Osseous Tissue and pH Balance

The urinary, respiratory, and skeletal systems cooperate to maintain the body's acid-base balance. If the pH of the blood drops below 7.35, a state of acidosis exists and triggers corrective mechanisms in these three organ systems. The role of the skeleton is to release calcium phosphate. As a base, calcium phosphate helps to prevent the blood pH from dropping lower. Patients with chronic kidney disease may have impaired hydrogen ion excretion in the urine. Their pH stabilizes at a level below normal but is kept from dropping indefinitely by the buffering action of the skeleton. This can have adverse effects on the skeleton, however, and lead to rickets or osteomalacia. Treatment of the acidosis with intravenous bicarbonate restores the pH to normal and prevents damage to the bones.

The adult body contains about 1,100 g of calcium, with 99% of it in the bones. Bone has two calcium reserves—a stable pool of calcium, which is incorporated into hydroxyapatite and is not easily exchanged with the blood, and exchangeable calcium, which is 1% or less of the total but is easily released to the tissue fluid. The adult

Saladin: Anatomy & I 7. Bone Tissue I Text I I © The McGraw-Hill

Physiology: The Unity of Companies, 2003 Form and Function, Third Edition skeleton exchanges about 18% of its calcium with the blood each year.

The calcium concentration in the blood plasma is normally 9.2 to 10.4 mg/dL. This is a rather narrow margin of safety, as we shall soon see. About 45% of it is in the ionized form (Ca2+), which can diffuse through capillary walls and affect neighboring cells. The rest of it is bound to plasma proteins and other solutes. It is not physiologically active, but it serves as a reserve from which free Ca2+ can be obtained as needed.

The average adult has 500 to 800 g of phosphorus, of which 85% to 90% is in the bones. The phosphorus concentration in the plasma ranges between 3.5 and 4.0 mg/dL. It occurs in two principal forms, HPO42~ and H2PO4~ (monohydrogen and dihydrogen phosphate ions, respectively).

Changes in phosphate concentration have little immediate effect on the body, but changes in calcium can be serious. A deficiency of blood calcium is called hypocalcemia27 (HY-po-cal-SEE-me-uh). It causes excessive excitability of the nervous system and leads to muscle tremors, spasms, or tetany—inability of the muscle to relax. Tetany begins to appear as the plasma Ca2+ concentration falls to 6 mg/dL. One of the signs of hypocalcemia is a tetany of the hands and feet called carpopedal spasm (fig. 7.13). At 4 mg/dL, muscles of the larynx contract tightly, a condition called laryngospasm that can shut off air flow and cause suffocation.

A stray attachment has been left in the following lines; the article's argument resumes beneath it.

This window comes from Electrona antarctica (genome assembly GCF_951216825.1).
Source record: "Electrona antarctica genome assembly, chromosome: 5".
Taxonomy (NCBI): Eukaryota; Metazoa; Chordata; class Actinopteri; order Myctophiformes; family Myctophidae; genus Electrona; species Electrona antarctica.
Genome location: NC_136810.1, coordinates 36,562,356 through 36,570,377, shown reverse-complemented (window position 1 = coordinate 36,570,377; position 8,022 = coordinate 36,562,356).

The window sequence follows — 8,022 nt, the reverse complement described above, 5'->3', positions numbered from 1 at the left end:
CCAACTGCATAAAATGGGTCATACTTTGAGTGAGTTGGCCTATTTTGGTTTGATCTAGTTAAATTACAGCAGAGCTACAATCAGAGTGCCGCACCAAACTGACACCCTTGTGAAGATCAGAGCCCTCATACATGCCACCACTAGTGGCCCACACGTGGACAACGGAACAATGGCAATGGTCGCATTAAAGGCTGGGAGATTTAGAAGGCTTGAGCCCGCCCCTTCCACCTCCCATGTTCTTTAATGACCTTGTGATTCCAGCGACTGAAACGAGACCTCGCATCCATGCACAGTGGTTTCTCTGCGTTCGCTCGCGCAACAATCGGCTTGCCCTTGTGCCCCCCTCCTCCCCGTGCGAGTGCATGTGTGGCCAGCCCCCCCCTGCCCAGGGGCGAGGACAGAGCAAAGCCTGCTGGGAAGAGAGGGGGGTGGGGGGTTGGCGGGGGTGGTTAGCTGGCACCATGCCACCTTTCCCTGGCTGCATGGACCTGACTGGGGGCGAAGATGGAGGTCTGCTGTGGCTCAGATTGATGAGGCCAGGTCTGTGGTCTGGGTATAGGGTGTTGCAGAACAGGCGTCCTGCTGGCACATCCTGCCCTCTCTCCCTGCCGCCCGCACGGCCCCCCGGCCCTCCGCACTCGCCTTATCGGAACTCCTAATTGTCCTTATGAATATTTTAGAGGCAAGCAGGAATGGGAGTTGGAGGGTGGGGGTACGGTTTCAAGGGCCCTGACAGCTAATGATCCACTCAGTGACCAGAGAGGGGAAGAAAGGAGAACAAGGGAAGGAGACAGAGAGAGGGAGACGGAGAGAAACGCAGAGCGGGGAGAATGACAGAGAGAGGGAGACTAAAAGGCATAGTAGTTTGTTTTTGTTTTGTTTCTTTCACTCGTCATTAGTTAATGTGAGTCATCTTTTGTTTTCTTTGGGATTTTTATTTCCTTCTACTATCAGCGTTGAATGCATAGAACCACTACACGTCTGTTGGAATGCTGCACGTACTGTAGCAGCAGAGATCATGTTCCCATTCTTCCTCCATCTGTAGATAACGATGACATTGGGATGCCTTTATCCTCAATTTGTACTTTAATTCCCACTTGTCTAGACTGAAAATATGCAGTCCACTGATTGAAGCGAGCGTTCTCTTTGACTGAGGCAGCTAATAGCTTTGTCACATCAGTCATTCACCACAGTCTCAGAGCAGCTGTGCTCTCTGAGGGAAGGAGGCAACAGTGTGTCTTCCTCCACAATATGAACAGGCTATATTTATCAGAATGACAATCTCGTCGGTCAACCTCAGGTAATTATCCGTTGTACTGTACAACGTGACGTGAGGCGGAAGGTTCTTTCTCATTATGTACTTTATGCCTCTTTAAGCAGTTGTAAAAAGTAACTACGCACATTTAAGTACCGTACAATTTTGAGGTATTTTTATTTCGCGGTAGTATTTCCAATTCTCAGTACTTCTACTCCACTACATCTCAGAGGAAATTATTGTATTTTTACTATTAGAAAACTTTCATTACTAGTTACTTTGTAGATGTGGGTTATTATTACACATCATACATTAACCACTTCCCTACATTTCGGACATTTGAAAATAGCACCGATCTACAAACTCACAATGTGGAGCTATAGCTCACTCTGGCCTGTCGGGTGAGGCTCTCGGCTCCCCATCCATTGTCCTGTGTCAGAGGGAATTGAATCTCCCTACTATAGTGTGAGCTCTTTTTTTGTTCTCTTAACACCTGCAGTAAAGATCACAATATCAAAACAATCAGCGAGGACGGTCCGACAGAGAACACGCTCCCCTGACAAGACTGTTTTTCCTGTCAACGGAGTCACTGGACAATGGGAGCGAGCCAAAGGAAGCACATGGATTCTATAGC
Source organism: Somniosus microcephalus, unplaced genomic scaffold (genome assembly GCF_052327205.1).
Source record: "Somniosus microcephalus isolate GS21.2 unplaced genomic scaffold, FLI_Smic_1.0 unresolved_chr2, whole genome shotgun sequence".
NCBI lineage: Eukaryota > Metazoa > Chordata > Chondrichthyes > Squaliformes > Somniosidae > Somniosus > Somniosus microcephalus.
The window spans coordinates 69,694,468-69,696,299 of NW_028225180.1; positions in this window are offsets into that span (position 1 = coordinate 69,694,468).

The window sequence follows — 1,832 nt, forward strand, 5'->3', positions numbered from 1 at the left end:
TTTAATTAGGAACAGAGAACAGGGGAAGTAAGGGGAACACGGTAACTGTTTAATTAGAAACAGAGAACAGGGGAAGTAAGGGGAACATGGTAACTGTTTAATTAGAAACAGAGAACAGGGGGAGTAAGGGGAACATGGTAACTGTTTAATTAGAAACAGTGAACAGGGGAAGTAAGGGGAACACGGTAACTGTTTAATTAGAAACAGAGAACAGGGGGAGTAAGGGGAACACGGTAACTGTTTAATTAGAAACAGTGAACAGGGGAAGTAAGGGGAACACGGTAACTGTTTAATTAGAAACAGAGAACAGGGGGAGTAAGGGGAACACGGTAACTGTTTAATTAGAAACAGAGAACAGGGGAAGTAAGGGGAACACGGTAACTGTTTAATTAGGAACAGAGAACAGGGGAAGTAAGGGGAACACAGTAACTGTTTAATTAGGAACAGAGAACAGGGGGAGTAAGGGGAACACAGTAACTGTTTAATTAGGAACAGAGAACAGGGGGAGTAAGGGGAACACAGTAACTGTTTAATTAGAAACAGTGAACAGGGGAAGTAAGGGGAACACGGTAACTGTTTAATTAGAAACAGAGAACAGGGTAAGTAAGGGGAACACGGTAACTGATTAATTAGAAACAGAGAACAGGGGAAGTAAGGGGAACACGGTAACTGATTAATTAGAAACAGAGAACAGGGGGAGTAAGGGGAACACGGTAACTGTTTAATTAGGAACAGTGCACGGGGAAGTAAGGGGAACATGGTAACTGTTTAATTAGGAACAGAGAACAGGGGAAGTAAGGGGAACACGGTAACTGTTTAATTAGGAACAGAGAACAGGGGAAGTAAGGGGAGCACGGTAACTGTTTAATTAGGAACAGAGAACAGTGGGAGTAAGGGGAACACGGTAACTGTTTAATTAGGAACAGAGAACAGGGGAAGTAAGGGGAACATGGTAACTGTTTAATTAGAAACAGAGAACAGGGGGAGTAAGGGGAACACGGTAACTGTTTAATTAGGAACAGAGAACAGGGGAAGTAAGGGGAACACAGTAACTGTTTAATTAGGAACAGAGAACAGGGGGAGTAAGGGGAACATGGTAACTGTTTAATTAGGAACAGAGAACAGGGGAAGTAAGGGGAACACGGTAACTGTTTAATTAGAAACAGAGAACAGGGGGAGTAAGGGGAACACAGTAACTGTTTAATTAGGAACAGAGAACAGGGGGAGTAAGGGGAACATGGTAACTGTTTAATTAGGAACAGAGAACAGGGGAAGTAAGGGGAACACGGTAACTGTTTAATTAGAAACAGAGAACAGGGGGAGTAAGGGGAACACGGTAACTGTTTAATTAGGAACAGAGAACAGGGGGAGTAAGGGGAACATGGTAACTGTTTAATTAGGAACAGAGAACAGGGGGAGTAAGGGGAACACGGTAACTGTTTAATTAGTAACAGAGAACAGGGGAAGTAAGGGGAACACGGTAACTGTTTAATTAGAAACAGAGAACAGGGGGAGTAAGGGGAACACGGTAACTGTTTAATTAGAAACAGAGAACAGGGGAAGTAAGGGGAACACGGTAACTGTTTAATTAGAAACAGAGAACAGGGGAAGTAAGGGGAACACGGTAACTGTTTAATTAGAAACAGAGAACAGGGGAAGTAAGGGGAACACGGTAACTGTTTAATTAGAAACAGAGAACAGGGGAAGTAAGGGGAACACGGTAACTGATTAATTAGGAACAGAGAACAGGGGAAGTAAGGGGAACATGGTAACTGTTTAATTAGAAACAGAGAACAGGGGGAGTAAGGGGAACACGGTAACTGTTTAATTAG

The reason for this hypocalcemic excitability is this: Calcium ions normally bind to negatively charged groups on the cell surface, contributing to the difference between the positively charged outer surface of the membrane and the negatively charged inner surface. In hypocalcemia, fewer of these calcium ions are present, so there is less charge difference between the two sides of the membrane. Sodium channels in the plasma membrane are sensitive to

27 hypo = below normal + calc = calcium + emia = blood condition

27 hypo = below normal + calc = calcium + emia = blood condition

Carpopedal Hand

Figure 7.13 Carpopedal Spasm. Such muscle tetany occurring in the hands and feet can be a sign of hypocalcemia.

Chapter 7 Bone Tissue 231

this charge difference, and when the difference is diminished, sodium channels open more easily and stay open longer. This allows sodium ions to enter the cell too freely. As you will see in chapters 11 and 12, an inflow of sodium is the normal process that excites nerve and muscle cells. In hypocalcemia, this excitation is excessive and results in the aforementioned tetany.

An excess of blood calcium is called hypercalcemia.28 In hypercalcemia, excessive amounts of calcium bind to the cell surface, increasing the charge difference across the membrane and making sodium channels reluctant to open. Thus, nerve and muscle cells are not as excitable as they should be. At 12 mg/dL and higher, hypercalcemia causes depression of the nervous system, emotional disturbances, muscle weakness, sluggish reflexes, and sometimes cardiac arrest.

You can see how critical blood calcium level is, but what causes it to deviate from the norm, and how does the body correct such imbalances? Hypercalcemia is rare, but hypocalcemia can result from a wide variety of causes including vitamin D deficiency, diarrhea, thyroid tumors, or underactive parathyroid glands. Pregnancy and lactation put women at risk of hypocalcemia because of the calcium demanded by ossification of the fetal skeleton and synthesis of milk. The leading cause of hypocalcemic tetany is accidental removal of the parathyroid glands during thyroid surgery. Without hormone replacement therapy, the lack of parathyroid glands can lead to fatal tetany within 4 days.

Calcium phosphate homeostasis depends on a balance between dietary intake, urinary and fecal losses, and exchanges with the osseous tissue. It is regulated by three hormones: calcitriol, calcitonin, and parathyroid hormone. (fig. 7.14)

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